The United States Department of Homeland Security (DHS), commonly known in the United States as "Homeland Security", is a Cabinet department of the U.S. federal government with the responsibility of protecting the territory of the U.S. from terrorist attacks and responding to natural disasters.
Whereas the Department of Defense is charged with military actions abroad, the Department of Homeland Security works in the civilian sphere to protect the United States within, at, and outside its borders. Its goal is to prepare for, prevent, and respond to domestic emergencies, particularly terrorism. On March 1, 2003, DHS absorbed the now defunct United States Immigration and Naturalization Service and assumed its duties. In doing so, it divided the enforcement and services functions into two separate and new agencies – U.S. Immigration and Customs Enforcement and U.S. Citizenship and Immigration Services (USCIS). Additionally, the border enforcement functions of the Immigration and Naturalization Service, the U.S. Customs Service, and the Animal and Plant Health Inspection Service (APHIS) were consolidated into a new agency under DHS: U.S. Customs and Border Protection. The United States Federal Protective Service falls under Immigration Customs Enforcement (ICE).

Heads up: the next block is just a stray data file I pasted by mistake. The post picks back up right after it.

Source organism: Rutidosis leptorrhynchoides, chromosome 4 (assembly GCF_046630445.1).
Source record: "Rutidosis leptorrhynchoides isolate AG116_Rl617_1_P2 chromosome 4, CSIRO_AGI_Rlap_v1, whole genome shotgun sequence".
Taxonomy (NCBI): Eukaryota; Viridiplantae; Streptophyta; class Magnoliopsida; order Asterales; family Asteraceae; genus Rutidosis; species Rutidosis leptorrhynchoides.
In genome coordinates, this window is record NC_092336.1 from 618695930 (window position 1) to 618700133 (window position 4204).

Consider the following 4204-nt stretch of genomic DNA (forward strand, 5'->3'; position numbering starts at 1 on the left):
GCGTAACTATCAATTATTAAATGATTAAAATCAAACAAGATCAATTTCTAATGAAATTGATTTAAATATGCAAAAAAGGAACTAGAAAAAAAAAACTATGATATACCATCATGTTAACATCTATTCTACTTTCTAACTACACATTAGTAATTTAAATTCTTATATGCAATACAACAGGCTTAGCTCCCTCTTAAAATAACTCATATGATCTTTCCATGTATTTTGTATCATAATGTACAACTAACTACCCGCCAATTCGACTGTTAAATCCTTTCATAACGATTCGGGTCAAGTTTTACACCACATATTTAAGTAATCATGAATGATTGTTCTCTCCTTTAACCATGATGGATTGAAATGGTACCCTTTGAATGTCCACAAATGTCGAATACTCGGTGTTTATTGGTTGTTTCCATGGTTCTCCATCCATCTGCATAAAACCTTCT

With over 200,000 employees, DHS is the third largest Cabinet department in the U.S. federal government, after the Department of Defense and Department of Veterans Affairs. Homeland security policy is coordinated at the White House by the Homeland Security Council. Other agencies with significant homeland security responsibilities include the Department of Health and Human Services, the Department of Justice, and the Department of Energy.
The creation of DHS constitutes the biggest reorganization of U.S. government in American history and the most substantial reorganization of federal government agencies since the National Security Act of 1947, which placed the different military departments under a secretary of defense and created the National Security Council and Central Intelligence Agency. DHS also constitutes the most diverse merger of federal functions and responsibilities, incorporating 22 government agencies into a single organization.
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